The importance of responsive web design

The importance of responsive web design

It’s been over two years since Google announced its new positioning criteria, as part of an improved search algorithm. Many other changes have affected the search engine in that time, but the April 21st (2015) update was revolutionary for the internet, just because it was the first one to consider the responsive attribute of the content shown.

¿What is this about?

Something that most regular internet users now take for granted; an adjustment, adaptation or re-arrangement of web content (such as this, of course) for every screen size, from big Personal Computers and laptops to smaller devices such as tablets and smartphones. A few years ago, nobody even thought about this issue, because smartphones were slower and unprepared for web search, while tablets were something as rare as an smartwatch is now (which is not quite true, but its full potential is yet to be discovered), or even the innovative smart glasses.

The internet leader realized then that people were using the phone browser more than the classic desktop one, even in their homes, and that web content needed to adapt to new technologies and progress. So, the first thing to do was giving priority to pages and businesses that agreed with that. And, because of the impact that Google and its decisions had and are still having on the information world, this usually included most of the businesses that wanted to succeed.

A new reality, the responsive one

Of course, that year was at first full of speculation about the real meaning of this. Because most web sites were not mobile-friendly, it was a general concern to decide if they needed a quick content check or a full-scale re-designed, or even new, web page, which was obviously more expensive. Now it doesn’t seem to matter, as more and more businesses are going online and they need to adapt to the new rules.

Every SEO or positioning expert would tell you that if your web site falls to the second Google search page, it’s like it didn’t exist. Naturally, most of the clicks go to the first page (90-95% according to Google in 2015). If you then consider that huge portion of the market that is interested in your brand but won’t find it outside a search engine (usually middle-aged to senior users, but also people who is not interested in any internet affairs), your fall could be catastrophic for business.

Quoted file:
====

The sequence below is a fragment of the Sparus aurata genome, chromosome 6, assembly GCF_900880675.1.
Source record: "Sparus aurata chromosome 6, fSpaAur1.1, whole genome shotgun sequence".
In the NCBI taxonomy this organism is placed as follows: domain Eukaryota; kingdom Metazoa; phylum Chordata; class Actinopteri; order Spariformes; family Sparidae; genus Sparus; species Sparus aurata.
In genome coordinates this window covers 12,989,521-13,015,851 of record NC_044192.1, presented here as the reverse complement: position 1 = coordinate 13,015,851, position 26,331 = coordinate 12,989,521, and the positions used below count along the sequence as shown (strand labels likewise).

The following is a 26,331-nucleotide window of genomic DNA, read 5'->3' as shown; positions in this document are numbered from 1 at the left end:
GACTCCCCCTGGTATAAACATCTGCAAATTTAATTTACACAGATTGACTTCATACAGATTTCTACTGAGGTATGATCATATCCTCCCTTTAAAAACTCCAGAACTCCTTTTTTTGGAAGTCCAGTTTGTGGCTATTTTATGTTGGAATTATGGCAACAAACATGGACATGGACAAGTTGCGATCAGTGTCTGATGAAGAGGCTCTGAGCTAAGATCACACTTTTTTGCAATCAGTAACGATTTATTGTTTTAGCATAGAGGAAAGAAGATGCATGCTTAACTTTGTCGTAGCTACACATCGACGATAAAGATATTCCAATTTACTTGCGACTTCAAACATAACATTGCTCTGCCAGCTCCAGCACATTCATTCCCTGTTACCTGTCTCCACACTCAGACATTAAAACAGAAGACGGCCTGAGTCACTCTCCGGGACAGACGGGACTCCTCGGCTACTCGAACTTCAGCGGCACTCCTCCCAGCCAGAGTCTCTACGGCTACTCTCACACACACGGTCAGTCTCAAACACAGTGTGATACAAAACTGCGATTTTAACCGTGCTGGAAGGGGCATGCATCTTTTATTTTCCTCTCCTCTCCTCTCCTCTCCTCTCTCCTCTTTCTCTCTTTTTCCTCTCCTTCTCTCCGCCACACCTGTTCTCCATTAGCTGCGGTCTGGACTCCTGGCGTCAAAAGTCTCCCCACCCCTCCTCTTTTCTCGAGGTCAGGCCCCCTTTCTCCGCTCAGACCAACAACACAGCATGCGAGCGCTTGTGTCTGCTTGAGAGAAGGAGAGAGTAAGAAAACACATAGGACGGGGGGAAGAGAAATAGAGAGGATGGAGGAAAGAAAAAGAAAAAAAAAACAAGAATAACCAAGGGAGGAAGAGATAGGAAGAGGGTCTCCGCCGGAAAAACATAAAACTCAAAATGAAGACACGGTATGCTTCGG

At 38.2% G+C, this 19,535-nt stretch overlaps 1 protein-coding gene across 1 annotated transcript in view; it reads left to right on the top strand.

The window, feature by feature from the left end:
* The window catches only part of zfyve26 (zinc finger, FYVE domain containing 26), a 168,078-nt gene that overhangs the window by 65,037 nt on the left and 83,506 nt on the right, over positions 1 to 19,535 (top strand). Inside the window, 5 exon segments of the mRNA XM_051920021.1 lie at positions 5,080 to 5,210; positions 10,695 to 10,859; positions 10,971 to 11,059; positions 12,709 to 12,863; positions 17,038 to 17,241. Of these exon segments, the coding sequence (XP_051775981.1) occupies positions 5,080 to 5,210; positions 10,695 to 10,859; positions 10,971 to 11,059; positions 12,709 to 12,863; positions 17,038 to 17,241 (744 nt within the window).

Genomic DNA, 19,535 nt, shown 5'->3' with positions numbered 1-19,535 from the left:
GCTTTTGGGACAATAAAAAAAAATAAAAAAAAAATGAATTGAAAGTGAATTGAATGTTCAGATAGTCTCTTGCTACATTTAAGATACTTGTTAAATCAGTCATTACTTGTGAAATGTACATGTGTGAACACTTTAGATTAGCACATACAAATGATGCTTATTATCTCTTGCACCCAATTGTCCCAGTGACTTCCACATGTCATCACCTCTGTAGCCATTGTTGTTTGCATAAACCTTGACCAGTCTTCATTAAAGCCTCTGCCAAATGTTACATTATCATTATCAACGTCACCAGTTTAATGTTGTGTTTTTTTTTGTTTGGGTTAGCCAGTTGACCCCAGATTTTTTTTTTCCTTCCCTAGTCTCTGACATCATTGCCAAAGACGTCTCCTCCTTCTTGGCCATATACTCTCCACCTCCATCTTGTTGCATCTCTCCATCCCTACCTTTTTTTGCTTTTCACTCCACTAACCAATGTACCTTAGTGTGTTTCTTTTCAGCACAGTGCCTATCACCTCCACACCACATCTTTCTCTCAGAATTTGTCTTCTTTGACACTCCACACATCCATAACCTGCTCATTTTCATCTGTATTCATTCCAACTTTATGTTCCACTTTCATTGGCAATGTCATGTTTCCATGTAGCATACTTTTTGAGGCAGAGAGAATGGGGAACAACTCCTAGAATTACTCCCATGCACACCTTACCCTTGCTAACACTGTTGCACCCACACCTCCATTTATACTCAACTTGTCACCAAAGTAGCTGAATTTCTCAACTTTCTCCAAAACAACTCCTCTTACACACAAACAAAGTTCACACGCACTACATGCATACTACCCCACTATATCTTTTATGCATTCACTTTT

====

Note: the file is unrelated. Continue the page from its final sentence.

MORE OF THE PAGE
If it’s a non-profit kind of web page what we’re talking about, then it’s still hard to find and uncomfortable to read and navigate. A desktop mode of view in a smaller screen doesn’t only mean the constant use of zoom, but it’s also difficult to manage, as it’s not prepared for the multi-touch interface that is usually involved. Common issues like overlapped blocks and unintentionally clicked buttons are still found nowadays.

¿How do we solve this now?

The best way to eliminate the problem is not having the problem in the first place. Now that we know what we’re dealing with, we can ask for a responsive design, the moment we need a brand new site. A web master or web designer that doesn’t offer this service is obviously not to be trusted, because that usually means he’s working according to many other old standards that Google won’t like, and besides, it will probably slow down your site too. So clearly, responsive design has evolved from a simple paint job to another essential brick for your web site, which can potentially prove to be the foundations of a successful business.

The price is the only disadvantage

Although many people hated Google on 2015, now we can’t imagine a non-responsive digital world. We couldn’t bear the need of waiting to get home to look up the information we needed hours ago. So the advantages of a responsive design from scratch are not all related to this new searching reality:

  • User-friendly environment, which can make your visitor want to stay longer, since there is a simple and more comfortable design for every screen size (even for every kind of desktop computers), with all the same information and characteristics.
  • Faster load, which could be included in the previous point, but it’s specially meaningful when the design is implemented from scratch. Redirections and extra code for a responsive alternative actually slows down the site, but now, combining HTML5 with CSS3 it’s possible to build a single version (no redirections) of a perfectly adaptable site, with a minimal need of JavaScript and extra lines of code. No one wants to wait more than a few seconds to load a web page in a smartphone (and that’s just with a slow internet connection).
  • Simpler future modifications, as there may be needed further changes in the code to adapt to new rules, and it’s obviously more complicated and expensive to do in a complex code.
  • Of course, easier SEO, specially for smartphones and tablets positioning. Further SEO must be done based on this important rule for indexing; otherwise it will be very difficult (if not impossible) to bring your web site to the first page.

As a conclusion, let’s remember that SEO is almost an art, and one in constant change. Even if you make sure that your site is responsive (test Here), there’s a long way to the top yet, and the next step is probably the content. But it’s a good start, because we can’t know when the rules are going to change again, and we need to be prepared for that.